Oh, to be young and hip. But that was then, this is now.
On a brilliant blue day on the summery side of fall, Tastebud and I met at the gorgeous Ra Sushi in Leawood’s Park Place.
Floor to high ceiling, this restaurant is a dramatic blend of contemporary Asian combined with a strong sensory vibe. In other words, it’s a big, beautiful 5,000-square-foot room that jumps.
There are no lotus blossoms or misty mountain scrolls to be found. Instead, you’ll find giant ribs of wood lining the ceiling that, in parts, drips with deep red globes. An illuminated glass wall dances with light while you choose whether to sit at the traditional sushi bar, dining room or cocktail bar.
The place is not sweet, soft nor hushed. Bold strokes of crimson punctuate stone walls and steel accents. Music will erupt, mostly late, but can elevate whenever. The young can handle it, everyone else must try.
Late in the l990s this spirited, seductive concept was conceived in Old Town Scottsdale, Ariz. by Rich Howland and Scott Kilpatrick. They wanted a place with alluring ambiance that has since gown to 25 locations nationally. Leawood’s room is literally joined at the hip to the new Aloft Hotel.
Executive Chef Tai Obata has mastered the menu blending fresh sushi sliced to order and signature rolls with authentic and modern Japanese fusion entrees.
That’s a lot to digest for the not-so-hip-but-hungry.
We started the adventure with a crunchy collection of pineapple cheese wontons ($7.50), “RA”Ckin’ shrimp ($10.75), shrimp tempura ($9.75) and lobster spring rolls ($9.75). Every morsel, and there’s plenty of each, had its own dipping sauce, which was a nice alternative to mainstays: teriyaki or soy.
Meanwhile, Tastebud, well-versed in this realm, gave me the heads-up for round two.
For starters, she explained, if you sit at the sushi bar, you’re expected to converse with the chef, and if you’re indulging in nigiri (fresh fish pressed into a pad of rice), dunking too much into wasabi, ginger or dipping sauce isn’t good etiquette.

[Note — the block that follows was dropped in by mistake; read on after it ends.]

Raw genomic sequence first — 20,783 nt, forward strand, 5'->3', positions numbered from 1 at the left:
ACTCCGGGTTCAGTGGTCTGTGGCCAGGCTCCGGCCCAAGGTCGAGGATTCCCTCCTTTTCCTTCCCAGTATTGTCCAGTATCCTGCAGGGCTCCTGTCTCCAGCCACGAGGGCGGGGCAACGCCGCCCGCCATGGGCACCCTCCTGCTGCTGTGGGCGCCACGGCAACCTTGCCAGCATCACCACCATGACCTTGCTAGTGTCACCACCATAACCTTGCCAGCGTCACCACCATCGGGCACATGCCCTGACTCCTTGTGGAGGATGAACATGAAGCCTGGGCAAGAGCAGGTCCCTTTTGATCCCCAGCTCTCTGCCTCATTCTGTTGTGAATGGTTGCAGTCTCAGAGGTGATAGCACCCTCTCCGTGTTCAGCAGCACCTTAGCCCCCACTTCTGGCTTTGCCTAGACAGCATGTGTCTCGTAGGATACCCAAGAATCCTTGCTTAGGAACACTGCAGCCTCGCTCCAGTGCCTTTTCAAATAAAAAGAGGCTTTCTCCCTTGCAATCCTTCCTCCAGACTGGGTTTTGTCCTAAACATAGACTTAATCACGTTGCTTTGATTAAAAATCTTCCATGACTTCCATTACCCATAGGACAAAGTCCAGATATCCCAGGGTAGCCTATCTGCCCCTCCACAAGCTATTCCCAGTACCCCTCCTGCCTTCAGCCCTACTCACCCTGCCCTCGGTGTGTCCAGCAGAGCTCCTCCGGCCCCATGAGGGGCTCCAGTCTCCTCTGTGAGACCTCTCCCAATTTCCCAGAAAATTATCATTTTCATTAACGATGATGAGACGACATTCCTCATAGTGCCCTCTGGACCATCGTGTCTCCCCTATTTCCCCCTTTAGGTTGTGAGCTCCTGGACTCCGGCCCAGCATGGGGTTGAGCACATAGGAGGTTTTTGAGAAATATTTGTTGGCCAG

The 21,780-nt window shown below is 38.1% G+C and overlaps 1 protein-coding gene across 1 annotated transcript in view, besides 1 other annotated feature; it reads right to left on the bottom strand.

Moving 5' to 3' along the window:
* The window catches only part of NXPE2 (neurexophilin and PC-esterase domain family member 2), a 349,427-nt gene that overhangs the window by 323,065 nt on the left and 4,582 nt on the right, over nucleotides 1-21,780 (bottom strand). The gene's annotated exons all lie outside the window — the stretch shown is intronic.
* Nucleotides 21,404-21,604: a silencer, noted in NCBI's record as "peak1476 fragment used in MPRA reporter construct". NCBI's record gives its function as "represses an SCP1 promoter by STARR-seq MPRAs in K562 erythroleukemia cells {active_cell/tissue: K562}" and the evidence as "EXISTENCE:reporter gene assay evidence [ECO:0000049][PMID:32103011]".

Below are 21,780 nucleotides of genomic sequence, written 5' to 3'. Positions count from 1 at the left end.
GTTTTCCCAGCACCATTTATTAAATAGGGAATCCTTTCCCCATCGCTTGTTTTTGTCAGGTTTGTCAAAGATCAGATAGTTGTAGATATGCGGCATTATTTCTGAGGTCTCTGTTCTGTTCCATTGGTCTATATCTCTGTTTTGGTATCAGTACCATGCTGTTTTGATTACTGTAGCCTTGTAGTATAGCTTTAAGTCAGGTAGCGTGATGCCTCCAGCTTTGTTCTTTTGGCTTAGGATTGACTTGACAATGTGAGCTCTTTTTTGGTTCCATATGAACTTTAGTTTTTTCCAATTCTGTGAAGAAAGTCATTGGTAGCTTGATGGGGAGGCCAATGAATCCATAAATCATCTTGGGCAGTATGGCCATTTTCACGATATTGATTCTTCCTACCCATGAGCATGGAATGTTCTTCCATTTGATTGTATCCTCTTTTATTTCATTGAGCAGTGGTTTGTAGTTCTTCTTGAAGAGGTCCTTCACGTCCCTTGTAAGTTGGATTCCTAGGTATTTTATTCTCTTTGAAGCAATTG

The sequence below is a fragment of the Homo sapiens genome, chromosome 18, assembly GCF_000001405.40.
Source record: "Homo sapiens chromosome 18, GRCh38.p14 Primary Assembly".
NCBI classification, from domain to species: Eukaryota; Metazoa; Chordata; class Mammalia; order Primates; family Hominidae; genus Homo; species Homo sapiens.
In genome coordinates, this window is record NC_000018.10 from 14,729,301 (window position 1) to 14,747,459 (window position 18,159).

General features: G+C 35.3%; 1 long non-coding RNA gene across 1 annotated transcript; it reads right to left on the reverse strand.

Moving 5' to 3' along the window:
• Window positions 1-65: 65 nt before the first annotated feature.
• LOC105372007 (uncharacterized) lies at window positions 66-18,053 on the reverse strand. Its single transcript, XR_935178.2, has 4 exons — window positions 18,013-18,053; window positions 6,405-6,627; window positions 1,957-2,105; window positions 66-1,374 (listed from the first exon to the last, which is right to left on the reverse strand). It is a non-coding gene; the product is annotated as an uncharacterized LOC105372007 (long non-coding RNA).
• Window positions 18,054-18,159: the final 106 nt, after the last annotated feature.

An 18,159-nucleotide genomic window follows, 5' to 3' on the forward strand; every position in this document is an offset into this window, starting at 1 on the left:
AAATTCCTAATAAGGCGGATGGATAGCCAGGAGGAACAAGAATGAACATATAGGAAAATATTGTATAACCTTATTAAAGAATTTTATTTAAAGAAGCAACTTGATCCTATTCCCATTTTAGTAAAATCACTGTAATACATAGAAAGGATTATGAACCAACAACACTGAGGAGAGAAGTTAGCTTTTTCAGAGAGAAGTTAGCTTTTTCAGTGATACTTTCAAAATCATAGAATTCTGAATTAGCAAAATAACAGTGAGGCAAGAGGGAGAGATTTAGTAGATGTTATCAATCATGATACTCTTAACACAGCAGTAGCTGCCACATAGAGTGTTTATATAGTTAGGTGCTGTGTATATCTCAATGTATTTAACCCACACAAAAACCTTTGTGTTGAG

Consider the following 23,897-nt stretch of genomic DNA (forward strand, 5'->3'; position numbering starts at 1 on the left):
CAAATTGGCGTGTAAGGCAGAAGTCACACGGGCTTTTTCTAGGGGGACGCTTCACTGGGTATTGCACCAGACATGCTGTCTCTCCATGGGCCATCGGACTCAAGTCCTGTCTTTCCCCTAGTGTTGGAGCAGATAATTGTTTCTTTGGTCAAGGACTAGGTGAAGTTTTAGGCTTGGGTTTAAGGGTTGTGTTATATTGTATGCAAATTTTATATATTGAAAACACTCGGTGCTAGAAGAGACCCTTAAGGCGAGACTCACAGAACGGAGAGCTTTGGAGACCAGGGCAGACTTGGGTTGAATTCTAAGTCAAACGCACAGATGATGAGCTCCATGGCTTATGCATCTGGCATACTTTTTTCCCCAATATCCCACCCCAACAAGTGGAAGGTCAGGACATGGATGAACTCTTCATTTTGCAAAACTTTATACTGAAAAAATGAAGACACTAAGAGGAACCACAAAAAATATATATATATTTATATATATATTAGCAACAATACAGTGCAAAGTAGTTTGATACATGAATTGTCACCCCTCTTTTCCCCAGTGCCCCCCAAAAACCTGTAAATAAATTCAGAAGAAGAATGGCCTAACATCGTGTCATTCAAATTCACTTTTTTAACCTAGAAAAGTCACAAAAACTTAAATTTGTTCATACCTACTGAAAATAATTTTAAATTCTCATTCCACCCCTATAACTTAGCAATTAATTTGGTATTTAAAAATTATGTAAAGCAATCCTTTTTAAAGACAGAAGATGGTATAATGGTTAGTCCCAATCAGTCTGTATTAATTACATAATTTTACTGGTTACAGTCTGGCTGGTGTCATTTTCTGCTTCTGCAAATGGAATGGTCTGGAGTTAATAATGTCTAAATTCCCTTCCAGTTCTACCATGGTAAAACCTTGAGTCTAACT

Behavior in check, chopsticks poised, we were presented with hand-cut nigiri, salmon, tuna and crab marching in line down a simple white plate. I tried the crab as Tastebud illuminated sampling others I shied away from (go ahead, call me chicken).
I was schooled in Sushi 101 that soy paper (used to wrap rolls) was much less “ocean-tasting” than seaweed. Handy knowledge as I sampled a crunchy shrimp tempura roll peppered with red beet tempura flakes and drizzled with sweet eel sauce ($8.25). I must admit, the Tootsy Maki, a crab mix, shrimp and cucumber roll topped with tempura bits was delightful ($8.25). My favorite, by a long shot, was the Yellow Monkey roll. So much is packed into this chubby piñata you can’t believe the flavors: roasted red peppers, marinated artichokes, cream cheese, rice and seaweed. The whole pinwheel is topped with mango and cashews, then drizzled with kiwi-wasabi ($10.25). Hoo ha!
I glanced around at the oh-so-thin crowd chatting while adeptly skewering various rolls Dynamite and Tsunami Salmon. Some were opening their bento box.
Let’s face it: the Japanese are attuned to aesthetic. Contrast our lunchbox decorated with loony cartoon characters. Not so the bento box. Rather, it’s a lacquered, sophisticate compartmentalized with nary an anime to be found. Instead, of cold meatloaf, you’ll find a choice of shrimp, vegetable, chicken, beef, salmon tempura or teriyaki, miso soup, salad, rice, a spinach gyoza (potsticker) and a vegetable spring roll. Everything promotes beauty, good taste and almost no calories.
Should you choose to bulk up however, there are always noodles: stir-fried, tofu or udon. Marry them to the cooked beef and chicken dishes. Personally, the Chicken Katsu, a breaded breast on Asian coleslaw with wasabi mashed potatoes and Asian barbecue ($13.25) sounded tempting.
Take a breath before the final indulgence…fried ice cream. In this case, it was cinnamon tempura, lightly battered cinnamon swirl ice cream that was flash fried and dazzled with a chocolate raspberry glaze ($6.50). It was so dreamy it was a perfect finish to a colorful, five-senses experience.
My primer in the art of sushi is well on its way.
words by Gloria Gale
photos by Steve Puppe